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Italian Innovation Points to Growth Possibilities
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Italian Innovation Points to Growth Possibilities

The complexity of operating in the Italian marketplace was a clear refrain heard repeatedly during Linkontro, Nielsen’s flagship client event in Italy.

Attendees at Linkontro met to discuss how to focus on innovation against a backdrop of low consumer confidence, ongoing political instability and expansive bureaucracy.

With more than 600 of Italy’s leading executives in the retail, manufacturing and media industries gathered for the event in Sardinia, off the coast of mainland Italy, speakers wasted no time in identifying points of concern that may lead to opportunity.

  • Nielsen Country Manager, Roberto Pedretti, opened the event by reminding attendees that the traditional neighborhoods they had served for centuries were forever changed by the digital habits of young consumers. Pedretti painted a picture of media habits of a typical Italian 18-year-old and urged manufacturers and retailers to immerse themselves in the lives of the modern consumer. He encouraged brands to focus on delivering authentic messages and to become a natural part of the modern consumer’s day.
  • During a panel session examining where new development should begin, Franco Pugliese, General Manager of Conad, one of the largest supermarket chains in Italy, said Italy sometimes appeared to lack the confidence it needed to drive change.
  • Attendees heard from the panelists that Italy appeared to have lost its place in the world and that the primary commercial mission of Italy had been lost. They agreed that for Europe to recover from tough times, it was also important for Italy to win.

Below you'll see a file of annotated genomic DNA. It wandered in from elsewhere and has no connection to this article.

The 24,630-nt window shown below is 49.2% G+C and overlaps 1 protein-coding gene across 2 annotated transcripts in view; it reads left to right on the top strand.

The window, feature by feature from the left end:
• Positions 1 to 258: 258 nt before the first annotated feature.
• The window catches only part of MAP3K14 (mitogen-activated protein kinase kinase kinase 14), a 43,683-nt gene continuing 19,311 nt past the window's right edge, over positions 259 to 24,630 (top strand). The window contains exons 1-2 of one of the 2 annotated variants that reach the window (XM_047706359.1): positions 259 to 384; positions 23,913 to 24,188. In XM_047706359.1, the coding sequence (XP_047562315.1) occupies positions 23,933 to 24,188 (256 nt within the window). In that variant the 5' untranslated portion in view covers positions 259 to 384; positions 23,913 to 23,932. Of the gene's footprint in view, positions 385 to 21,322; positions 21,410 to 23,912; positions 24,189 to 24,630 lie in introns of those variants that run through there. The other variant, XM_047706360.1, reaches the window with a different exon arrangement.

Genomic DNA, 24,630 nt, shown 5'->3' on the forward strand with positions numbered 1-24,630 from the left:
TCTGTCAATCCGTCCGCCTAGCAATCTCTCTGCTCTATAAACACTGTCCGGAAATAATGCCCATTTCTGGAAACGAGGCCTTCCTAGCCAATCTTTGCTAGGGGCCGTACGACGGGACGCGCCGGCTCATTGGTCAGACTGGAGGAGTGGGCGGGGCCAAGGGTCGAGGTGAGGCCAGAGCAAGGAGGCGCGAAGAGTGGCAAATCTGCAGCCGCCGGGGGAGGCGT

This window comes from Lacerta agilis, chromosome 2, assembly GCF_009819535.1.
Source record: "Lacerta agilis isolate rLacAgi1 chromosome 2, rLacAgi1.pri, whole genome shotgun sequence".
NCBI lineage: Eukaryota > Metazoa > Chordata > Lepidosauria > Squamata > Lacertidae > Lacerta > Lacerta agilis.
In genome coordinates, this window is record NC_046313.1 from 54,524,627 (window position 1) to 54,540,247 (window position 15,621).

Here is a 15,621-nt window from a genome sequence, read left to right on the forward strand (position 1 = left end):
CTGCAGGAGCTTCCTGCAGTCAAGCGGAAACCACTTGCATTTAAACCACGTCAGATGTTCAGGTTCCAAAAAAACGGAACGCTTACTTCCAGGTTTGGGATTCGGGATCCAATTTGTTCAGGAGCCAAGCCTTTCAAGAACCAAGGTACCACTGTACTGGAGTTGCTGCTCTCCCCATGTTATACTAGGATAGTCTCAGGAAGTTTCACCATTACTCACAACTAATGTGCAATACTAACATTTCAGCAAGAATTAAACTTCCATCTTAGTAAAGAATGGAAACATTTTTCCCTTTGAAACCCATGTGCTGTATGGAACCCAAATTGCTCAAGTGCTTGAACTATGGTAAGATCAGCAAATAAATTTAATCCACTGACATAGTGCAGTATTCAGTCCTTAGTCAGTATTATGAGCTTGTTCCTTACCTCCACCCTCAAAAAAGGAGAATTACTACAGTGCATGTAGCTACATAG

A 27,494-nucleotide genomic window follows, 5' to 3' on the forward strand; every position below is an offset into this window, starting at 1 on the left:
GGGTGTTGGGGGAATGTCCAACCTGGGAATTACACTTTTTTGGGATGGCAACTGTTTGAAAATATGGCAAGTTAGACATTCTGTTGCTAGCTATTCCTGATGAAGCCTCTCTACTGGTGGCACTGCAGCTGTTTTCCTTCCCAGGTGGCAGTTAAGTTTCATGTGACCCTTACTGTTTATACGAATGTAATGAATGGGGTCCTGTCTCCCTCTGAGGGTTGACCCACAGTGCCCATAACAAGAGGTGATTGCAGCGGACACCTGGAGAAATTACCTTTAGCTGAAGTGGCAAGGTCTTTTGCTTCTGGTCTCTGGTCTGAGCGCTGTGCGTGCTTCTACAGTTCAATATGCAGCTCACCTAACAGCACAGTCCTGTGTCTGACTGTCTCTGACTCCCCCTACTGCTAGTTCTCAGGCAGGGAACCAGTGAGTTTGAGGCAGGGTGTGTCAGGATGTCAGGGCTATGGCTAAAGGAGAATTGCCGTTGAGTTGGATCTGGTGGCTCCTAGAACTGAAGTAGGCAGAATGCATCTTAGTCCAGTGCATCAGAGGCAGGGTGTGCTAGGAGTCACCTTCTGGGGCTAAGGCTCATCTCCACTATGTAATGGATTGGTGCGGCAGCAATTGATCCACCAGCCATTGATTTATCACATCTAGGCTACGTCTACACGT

• Giuseppe Lavazza, Vice President of Lavazza, said Italians were good at entrepeneurship and innovation but had also gotten good at “creating obstacles” in the regulatory world. He cited labor, tax, health and safety laws as examples.
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For faster change, the panel urged a move away from the red tape plaguing new and established businesses. They warned that investors would avoid Italy in favor of countries with more favorable environments for growth.

Academic Michele Boldrin, of Washington University in St. Louis, said as an Italian looking in on his home country from the United States, he saw “crazy public debt” and a labor market riddled with high costs. Boldrin said it was imperative for Italy to create comparative advantages over other countries in Western Europe. He also cited an ongoing brain drain because talented young people found it difficult to penetrate the hierarchy of businesses in Italy.

Facebook Country Manager, Luca Colombo pointed to opportunity with digitally active Italians. In a session that included Google and the Internet Advertising Bureau (IAB), attendees heard that the digital economy (in terms of ad sales) was only 2 percent of Italy’s GDP, leaving significant room for growth, particularly in the largely nascent area of online transactions.

Other sessions during the three days pointed to foreign retailers who had penetrated the Italian market in their stalwart fashion segment. Zara and The Gap are now common sights in Italian cities, a trend that came about with marketing campaigns that drove trust amongst Italian consumers, attendees heard.

On the third day of sessions, Nielsen’s European President, Christophe Cambournac, urged attendees to listen and act upon the “need states” of consumers or there was a danger they would lose them.

Linkontro was held from May 26 to 28. The event has been held for almost 30 years.